The US Public Interest Research Group Education Fund has found that cheap Chromebooks, due to their short lifespans and lack of repairability, are both less sustainable and more expensive for schools than pricier devices might be.
Back in early 2020, as the covid pandemic drove classrooms online, school districts found themselves needing to bulk purchase affordable laptops that they could send home with their students. Quite a few turned to Chromebooks.
Three years later, the US Public Interest Research Group Education Fund concludes in a new report called Chromebook Churn that many of these batches are already beginning to break. That’s potentially costing districts money; PIRG estimates that “doubling the lifespan of Chromebooks could result in $1.8 billion in savings for taxpayers.” It also creates quite a bit of e-waste.
One of the big problems is repairability. Chromebooks are harder to upgrade and repair, on average, than Windows laptops. That’s in part, the PIRG found, because the replacement parts are much harder to come by — especially for elements like screens, hinges, and keyboards that are particularly vulnerable to the drops, jolts, jostles, and spills that come from school use.
For example, researchers found that nearly half of the replacement keyboards listed for Acer Chromebooks were out of stock online and that over a third cost “$89.99 or more, which is nearly half the cost of a typical $200 Chromebook.” Some IT departments, PIRG reports, have resorted to buying extra batches of Chromebooks just for their components.
“These high costs may make schools reconsider Chromebooks as a cost-saving strategy,” the report reads.
Chromebook Churn also discusses the Chromebook’s auto-update expiration date — something users have been complaining about for years.
While Google currently guarantees eight years of automatic updates to Chromebooks, that period officially begins when Google certifies a Chromebook — not when a school actually gets that Chromebook in hand, which is a process that can take much longer. By the time a school has successfully purchased, received, set up, and deployed a fleet of student Chromebooks, it’s common for expiration to be “four to five years away,” the report found.
“When the software expires just a few years into a device’s use, schools are left with boxes of computers with working components that end up as electronic waste, and the need to buy even more Chromebooks,” the paper warns.
Those short expiration dates also make it more difficult for schools to resell their devices, meaning that some have to pay even more to recycle them.
PIRG estimates that “doubling the lifespan of the 31.8 million Chromebooks sold in 2020 could cut emissions by 4.6 million tons CO2e, equivalent to taking 900 thousand cars off the road for a year.” The group recommends that Google eliminate the Automatic Update Expiration system, that its OEM partners produce “a minimum 10% overstock” of replacement parts, and that components be better standardized across Chromebook models.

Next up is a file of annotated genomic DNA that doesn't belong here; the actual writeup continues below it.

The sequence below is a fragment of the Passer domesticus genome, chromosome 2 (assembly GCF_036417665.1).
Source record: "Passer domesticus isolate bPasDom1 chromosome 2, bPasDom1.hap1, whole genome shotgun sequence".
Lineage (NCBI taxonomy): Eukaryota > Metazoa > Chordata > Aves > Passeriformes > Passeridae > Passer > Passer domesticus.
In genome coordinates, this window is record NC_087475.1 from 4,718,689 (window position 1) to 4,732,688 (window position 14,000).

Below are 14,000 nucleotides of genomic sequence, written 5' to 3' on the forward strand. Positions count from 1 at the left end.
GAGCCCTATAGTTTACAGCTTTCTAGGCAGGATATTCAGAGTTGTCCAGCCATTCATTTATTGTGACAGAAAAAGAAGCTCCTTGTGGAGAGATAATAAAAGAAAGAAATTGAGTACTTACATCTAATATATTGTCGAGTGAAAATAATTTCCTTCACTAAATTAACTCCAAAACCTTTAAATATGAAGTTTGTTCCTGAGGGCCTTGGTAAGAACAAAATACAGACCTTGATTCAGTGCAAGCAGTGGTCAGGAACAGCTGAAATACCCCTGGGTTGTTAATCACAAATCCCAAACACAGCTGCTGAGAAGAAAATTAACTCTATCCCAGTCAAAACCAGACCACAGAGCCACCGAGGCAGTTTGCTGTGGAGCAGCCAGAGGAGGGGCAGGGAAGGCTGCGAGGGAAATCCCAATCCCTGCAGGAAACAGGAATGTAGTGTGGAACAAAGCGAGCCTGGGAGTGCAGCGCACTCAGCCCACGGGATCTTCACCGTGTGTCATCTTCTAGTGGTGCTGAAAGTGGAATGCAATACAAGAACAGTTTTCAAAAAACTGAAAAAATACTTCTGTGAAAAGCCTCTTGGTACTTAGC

It also suggests that Google should make it easier to unenroll Chromebooks from remote management and should install remote operating systems (Linux, namely), which would make post-AUE resale more attractive. “Not only is the choice of operating system a consumer right, it would extend the resale and reuse value of the laptop by years,” the authors write.
Reached for comment, Google spokesperson Peter Du provided the following statement to The Verge:
“We’ve worked diligently with our hardware partners to increase the years of guaranteed support Chromebooks receive, and since 2020, we now provide eight years of automatic updates, up from five years in 2016. We also are always working with our device manufacturing partners to increasingly build devices across segments with post-consumer recycled and certified materials that are more repairable, and over time use manufacturing processes that reduce emissions.
Regular Chromebook software updates add new features and improve device security every four weeks, allowing us to continuously iterate on the software experience while ensuring that older devices continue to function in a secure and reliable manner until their hardware limitations make it extremely difficult to provide updates.”
The PIRG report squares with the drum I’ve been banging in reviews of “eco” laptops for years: the most eco-friendly gadgets, by far, are gadgets that last.
This article was published in The Verge
Read the original report here: